Doctors can not agree on the exact cause of fibromyalgia. There are as many theories as to the cause of FMS, as there are possible symptoms. Discovering the real source of this condition is crucial, since treatment options must be directed towards curing the cause, instead of just treating the symptoms.
Fibromyalgia patients are left suffering while medical professionals spend much of their time arguing over what actually causes their pain. Doctors have long been focused on physical factors which may cause or contribute to FMS symptoms. Theories have ranged greatly in scope and plausibility. No single anatomical causative or contributing process or factor has even been universally identified. No standard physical identifiers even exist in a sizeable sample of FMS patients. This has been a confounding and frustrating process for rheumatologists to deal with. However, compared to the pain endured by their patients, it is nothing. In essence, doctors keep guessing, while patients keep suffering.
This dissertation examine some different theories about the true cause of fibromyalgia pain.
The following are some of the more plausible possible explanations of
the origin of FMS symptoms. None of these ideas are universally
accepted and many other possible causes have been proposed, but do not
receive much peer support from other doctors:
Immune disorder is one of the more common FMS explanations. Chemical evidence of immune irregularities is often found, but many doctors argue this is a result of FMS and not the source. No definitive evidence exists supporting either view. Many patients have no immune concerns at all.
Hormone imbalance is another very popular contribution theory. Many women are found to have hormonal concerns, but these may also be causative or a result of the syndrome. This cause flies out the window when you consider that most diagnosed women have a normal hormone balance and many men get FMS, as well.
Viral infection is suspected in some patients. This is largely unfounded, but still enjoys some support from doctors who seem to have an inordinate supply of diagnosed patients who have been exposed to unusual viruses. This is usually regional in the evidence sample and does not provide much large scale support for the viral causative theory.
Environmental contamination is one of the lesser supported
sources, since although some FMS patients have evidence of contaminants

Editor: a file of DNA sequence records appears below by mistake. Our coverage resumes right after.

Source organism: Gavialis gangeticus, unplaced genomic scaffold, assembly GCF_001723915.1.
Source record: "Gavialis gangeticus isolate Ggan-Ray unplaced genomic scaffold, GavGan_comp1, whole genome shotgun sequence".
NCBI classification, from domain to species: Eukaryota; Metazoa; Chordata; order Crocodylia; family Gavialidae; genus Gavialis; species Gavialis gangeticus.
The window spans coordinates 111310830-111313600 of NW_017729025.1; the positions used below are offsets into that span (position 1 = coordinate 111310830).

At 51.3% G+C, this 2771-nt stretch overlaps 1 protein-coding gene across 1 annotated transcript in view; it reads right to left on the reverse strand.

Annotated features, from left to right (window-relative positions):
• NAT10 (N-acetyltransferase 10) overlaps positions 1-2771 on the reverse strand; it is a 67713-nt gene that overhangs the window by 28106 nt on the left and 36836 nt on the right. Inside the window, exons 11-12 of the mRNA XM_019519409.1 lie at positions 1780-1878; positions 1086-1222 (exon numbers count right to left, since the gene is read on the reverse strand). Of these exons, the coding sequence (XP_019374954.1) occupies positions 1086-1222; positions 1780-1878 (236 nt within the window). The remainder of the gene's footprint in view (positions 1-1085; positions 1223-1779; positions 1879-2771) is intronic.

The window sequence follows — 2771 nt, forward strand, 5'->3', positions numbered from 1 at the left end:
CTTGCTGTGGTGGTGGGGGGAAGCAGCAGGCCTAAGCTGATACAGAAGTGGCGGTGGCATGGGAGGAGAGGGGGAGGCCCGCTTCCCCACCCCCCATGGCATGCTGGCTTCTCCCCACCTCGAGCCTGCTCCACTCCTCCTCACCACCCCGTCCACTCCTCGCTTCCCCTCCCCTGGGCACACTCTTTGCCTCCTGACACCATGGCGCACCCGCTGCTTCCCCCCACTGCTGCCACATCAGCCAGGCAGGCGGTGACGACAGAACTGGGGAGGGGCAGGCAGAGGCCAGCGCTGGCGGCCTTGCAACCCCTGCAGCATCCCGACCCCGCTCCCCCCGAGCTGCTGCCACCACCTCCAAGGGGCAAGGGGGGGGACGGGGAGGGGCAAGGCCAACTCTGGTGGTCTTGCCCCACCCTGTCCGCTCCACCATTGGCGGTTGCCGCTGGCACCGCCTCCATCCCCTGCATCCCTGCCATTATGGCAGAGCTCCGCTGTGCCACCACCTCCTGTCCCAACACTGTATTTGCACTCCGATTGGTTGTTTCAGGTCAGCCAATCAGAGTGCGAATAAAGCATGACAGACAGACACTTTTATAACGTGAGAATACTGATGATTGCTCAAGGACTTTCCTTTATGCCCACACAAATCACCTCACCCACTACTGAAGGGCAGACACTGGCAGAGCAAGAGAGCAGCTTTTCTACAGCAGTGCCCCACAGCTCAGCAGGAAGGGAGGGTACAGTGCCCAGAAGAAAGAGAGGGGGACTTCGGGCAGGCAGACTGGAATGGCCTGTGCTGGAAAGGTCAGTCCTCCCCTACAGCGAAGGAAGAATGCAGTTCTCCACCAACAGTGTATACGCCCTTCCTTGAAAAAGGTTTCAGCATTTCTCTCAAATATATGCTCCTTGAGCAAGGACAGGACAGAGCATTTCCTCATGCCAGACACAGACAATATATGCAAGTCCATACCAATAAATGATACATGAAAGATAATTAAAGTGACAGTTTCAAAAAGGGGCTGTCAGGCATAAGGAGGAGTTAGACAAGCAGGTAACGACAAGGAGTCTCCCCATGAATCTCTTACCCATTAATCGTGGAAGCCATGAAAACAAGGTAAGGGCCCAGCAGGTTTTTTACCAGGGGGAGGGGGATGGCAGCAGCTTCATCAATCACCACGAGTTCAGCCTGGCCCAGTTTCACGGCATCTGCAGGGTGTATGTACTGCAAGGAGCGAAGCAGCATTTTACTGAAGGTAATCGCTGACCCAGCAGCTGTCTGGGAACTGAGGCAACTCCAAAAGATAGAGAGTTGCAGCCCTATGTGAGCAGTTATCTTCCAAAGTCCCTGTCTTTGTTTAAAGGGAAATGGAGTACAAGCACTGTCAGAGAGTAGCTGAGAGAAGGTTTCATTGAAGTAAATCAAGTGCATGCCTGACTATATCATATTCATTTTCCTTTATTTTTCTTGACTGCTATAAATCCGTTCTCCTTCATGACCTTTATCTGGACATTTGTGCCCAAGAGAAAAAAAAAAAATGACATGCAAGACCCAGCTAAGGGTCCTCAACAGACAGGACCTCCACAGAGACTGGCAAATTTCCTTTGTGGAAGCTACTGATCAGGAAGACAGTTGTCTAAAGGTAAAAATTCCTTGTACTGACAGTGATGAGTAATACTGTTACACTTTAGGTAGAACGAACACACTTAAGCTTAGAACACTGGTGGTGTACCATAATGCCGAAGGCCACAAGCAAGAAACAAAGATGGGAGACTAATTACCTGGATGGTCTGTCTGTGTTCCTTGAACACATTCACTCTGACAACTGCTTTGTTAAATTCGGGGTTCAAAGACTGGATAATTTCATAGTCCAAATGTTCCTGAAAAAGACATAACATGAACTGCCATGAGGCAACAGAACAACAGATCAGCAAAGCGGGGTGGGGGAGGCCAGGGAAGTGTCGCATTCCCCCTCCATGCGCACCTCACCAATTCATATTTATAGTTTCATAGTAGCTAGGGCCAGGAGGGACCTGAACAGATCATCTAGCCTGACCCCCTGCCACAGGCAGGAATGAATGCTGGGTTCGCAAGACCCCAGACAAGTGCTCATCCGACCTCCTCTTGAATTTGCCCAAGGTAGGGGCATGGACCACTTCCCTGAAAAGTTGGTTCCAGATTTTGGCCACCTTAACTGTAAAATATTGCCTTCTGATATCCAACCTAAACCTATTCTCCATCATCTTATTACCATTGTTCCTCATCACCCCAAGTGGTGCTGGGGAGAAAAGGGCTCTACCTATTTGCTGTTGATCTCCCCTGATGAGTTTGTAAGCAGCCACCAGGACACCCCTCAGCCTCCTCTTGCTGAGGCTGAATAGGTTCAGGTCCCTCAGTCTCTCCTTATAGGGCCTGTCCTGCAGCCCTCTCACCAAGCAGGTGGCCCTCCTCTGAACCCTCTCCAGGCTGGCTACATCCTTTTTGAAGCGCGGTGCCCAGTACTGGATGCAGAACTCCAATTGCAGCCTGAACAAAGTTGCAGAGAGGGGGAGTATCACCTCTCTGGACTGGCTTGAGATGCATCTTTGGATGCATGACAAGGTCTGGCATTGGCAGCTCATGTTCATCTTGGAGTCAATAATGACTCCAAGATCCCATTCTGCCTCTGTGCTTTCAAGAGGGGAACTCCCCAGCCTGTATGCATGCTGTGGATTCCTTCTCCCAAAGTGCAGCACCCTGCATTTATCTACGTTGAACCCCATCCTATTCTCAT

in their systems, this is not nearly common, forget about universal.
Additionally, many people with no symptoms might have the same
substances in their systems, but suffer no ill effects.
Mindbody cause seems one of the more logical explanations. Although this approach has received considerable medical support, many patients are resistant due to the stigma of psychological conditions. Treatment using purely psychoemotional methods has been one of the more successful paths towards a cure.
It is believed by some medical professionals that fibromyalgia is caused by a psychological defense mechanism. It does not make sense that such a wide variety of symptoms can possibly be caused by a singular physical source. If this were the case, medical science would have a clearer picture of the exact nature of this chronic disease. It is understood that the pain is very real and certainly not imaginary or exaggerated.
The medical community seems to agree with the knowledge therapy community, since they both see cellular oxygen deprivation as a potential cause of fibromyalgia. Unfortunately, some in the medical community see ischemia as a side effect, while the knowledge therapy approach views this as the logical source of the physical pain. It is my thought that fibromyalgia may be similar or identical to what used to be described as psychogenic regional pain. (Dr. Allan Walters 1959)
Physical medicine has utilized all types of drugs for treating FMS. The best that these drugs has accomplished is make the condition more liveable. It is unfortunate that so many of these drugs have powerful side effects and can be highly addictive. There have been much better results (that I have personally witnessed) with psychological treatments such as knowledge therapy or pain coaching. Remember, you have nothing to lose by trying this proven approach. There are no side effects and no inherent financial costs.